Magazine article New Statesman (1996)

Afghanistan: Warlords' Threat to Secede

Magazine article New Statesman (1996)

Afghanistan: Warlords' Threat to Secede

Article excerpt

On 20 January, the morning of the Muslim festival of Eid ul-Adha--the celebration of sacrifice--the suicide bomber struck outside the mosque in Sheberghan, northern Afghanistan. Sent by the Taliban, he was dressed as a beggar because on Eid no one should deny a beggar's request. And if, like the intended target, General Abdul Rashid Dostum, you have a following to uphold, it would be very unwise to turn down a beggar on Eid in front of a crowd of hundreds. Only when the beggar started running towards Dostum did the bodyguards become suspicious and kick him to the ground. He blew himself up, injuring 20, but Dostum--who was part of the alliance that overthrew the Taliban regime in 2001 and whose army is accused of leaving prisoners to perish inside sealed steel containers--escaped unscathed.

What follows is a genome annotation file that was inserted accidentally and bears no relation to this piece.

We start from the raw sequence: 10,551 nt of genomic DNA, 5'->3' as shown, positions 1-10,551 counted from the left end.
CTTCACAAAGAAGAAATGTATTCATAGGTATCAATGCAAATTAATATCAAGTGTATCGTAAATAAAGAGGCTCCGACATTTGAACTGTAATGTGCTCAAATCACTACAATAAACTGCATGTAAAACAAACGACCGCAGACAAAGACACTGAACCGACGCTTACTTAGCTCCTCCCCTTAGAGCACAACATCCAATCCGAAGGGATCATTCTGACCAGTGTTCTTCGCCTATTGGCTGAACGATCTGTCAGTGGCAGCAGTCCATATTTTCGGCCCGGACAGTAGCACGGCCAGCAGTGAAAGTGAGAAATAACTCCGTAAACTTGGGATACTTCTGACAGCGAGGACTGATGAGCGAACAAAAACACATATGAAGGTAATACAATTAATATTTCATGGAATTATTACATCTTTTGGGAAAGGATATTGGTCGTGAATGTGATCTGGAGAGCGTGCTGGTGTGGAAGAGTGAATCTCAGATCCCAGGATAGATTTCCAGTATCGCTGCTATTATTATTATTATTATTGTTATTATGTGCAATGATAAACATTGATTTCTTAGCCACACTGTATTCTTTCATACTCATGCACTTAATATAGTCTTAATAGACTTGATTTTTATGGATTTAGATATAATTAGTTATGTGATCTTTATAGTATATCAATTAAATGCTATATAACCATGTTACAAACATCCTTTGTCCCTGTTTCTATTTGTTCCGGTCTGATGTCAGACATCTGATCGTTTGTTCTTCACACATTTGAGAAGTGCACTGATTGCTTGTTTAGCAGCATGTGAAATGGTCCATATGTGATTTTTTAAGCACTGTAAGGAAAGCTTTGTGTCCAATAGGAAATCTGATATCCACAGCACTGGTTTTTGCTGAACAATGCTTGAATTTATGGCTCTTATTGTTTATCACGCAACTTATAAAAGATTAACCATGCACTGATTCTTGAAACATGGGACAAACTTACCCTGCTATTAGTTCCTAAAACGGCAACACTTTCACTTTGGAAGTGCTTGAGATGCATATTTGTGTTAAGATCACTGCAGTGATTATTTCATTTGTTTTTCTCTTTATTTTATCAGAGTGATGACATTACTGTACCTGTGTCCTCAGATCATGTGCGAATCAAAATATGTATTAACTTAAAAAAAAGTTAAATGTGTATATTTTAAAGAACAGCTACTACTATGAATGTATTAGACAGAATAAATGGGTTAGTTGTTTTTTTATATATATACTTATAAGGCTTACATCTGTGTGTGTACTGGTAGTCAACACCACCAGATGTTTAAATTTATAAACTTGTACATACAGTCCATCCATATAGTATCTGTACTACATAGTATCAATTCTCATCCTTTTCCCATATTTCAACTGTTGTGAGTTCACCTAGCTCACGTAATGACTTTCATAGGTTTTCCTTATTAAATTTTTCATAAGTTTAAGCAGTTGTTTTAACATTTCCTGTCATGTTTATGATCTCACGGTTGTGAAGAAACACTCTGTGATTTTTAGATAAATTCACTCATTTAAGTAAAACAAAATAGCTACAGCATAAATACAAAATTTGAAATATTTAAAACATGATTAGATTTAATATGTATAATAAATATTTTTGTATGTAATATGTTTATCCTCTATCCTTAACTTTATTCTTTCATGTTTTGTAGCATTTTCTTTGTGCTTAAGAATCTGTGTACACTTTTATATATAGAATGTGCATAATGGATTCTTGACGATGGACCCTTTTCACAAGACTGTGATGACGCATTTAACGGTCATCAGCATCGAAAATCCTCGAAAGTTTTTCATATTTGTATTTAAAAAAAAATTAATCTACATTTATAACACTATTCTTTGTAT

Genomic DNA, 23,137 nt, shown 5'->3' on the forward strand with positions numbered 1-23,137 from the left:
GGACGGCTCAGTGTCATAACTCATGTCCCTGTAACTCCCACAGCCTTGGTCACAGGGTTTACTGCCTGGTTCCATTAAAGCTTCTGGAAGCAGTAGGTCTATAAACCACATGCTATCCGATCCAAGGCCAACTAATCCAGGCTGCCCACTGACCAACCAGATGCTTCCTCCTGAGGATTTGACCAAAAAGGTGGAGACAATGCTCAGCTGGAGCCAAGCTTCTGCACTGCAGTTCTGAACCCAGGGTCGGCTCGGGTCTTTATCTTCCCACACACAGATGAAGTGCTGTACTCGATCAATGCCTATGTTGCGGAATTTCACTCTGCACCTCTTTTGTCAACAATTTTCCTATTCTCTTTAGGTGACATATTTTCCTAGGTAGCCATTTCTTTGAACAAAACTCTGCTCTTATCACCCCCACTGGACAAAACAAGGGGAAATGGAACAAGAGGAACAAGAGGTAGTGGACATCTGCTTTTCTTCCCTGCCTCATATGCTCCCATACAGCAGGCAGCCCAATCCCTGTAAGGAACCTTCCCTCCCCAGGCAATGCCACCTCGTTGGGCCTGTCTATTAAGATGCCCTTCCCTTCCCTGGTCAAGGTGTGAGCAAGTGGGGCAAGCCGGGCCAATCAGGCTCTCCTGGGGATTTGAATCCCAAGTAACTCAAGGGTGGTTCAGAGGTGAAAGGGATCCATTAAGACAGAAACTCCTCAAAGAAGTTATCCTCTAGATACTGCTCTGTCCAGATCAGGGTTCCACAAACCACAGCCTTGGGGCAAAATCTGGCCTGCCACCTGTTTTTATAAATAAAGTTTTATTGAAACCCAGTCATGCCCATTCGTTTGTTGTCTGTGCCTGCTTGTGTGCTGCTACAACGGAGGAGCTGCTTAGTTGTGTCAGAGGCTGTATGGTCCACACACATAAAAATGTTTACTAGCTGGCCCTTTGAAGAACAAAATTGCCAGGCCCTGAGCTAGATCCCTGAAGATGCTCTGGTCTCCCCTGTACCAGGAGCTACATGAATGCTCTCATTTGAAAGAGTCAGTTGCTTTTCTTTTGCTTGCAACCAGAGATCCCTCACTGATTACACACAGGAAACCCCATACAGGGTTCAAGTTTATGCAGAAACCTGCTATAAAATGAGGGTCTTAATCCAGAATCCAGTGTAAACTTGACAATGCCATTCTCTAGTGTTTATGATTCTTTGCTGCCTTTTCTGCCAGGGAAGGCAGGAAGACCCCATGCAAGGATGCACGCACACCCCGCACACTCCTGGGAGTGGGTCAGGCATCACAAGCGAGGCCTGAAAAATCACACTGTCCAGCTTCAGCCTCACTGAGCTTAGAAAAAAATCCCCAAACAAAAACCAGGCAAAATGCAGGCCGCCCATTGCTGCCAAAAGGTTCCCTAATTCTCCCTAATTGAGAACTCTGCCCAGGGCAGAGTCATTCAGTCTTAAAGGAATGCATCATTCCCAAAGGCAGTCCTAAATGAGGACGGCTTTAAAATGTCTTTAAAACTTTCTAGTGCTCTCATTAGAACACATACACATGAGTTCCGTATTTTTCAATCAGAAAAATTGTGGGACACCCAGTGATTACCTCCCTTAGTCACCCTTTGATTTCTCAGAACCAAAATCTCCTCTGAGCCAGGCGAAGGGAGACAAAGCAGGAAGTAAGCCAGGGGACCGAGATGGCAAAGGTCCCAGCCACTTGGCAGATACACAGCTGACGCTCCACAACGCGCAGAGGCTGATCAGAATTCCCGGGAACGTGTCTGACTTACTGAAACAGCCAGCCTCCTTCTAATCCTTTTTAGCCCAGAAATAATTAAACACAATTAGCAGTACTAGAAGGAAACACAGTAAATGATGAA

The attack came at an awkward moment for the now elected president, Hamid Karzai, who is trying to broker a deal with the Taliban and bring an end to their insurgency. It seems that many Taliban militants want to return to a normal life but fear that the US military will still harass them if they lay down their arms.

Days after being confirmed as the election winner, Karzai promised to rein in the warlords. He has, for example, sacked the defence minister, the heavily armed Mohammed Fahim. But this bolder Karzai has brought together warlords who used to be enemies of each other. Dostum and Atta Mohammad have issued a joint demand that the mainly Tajik and Uzbek north be granted autonomy from the centre. …

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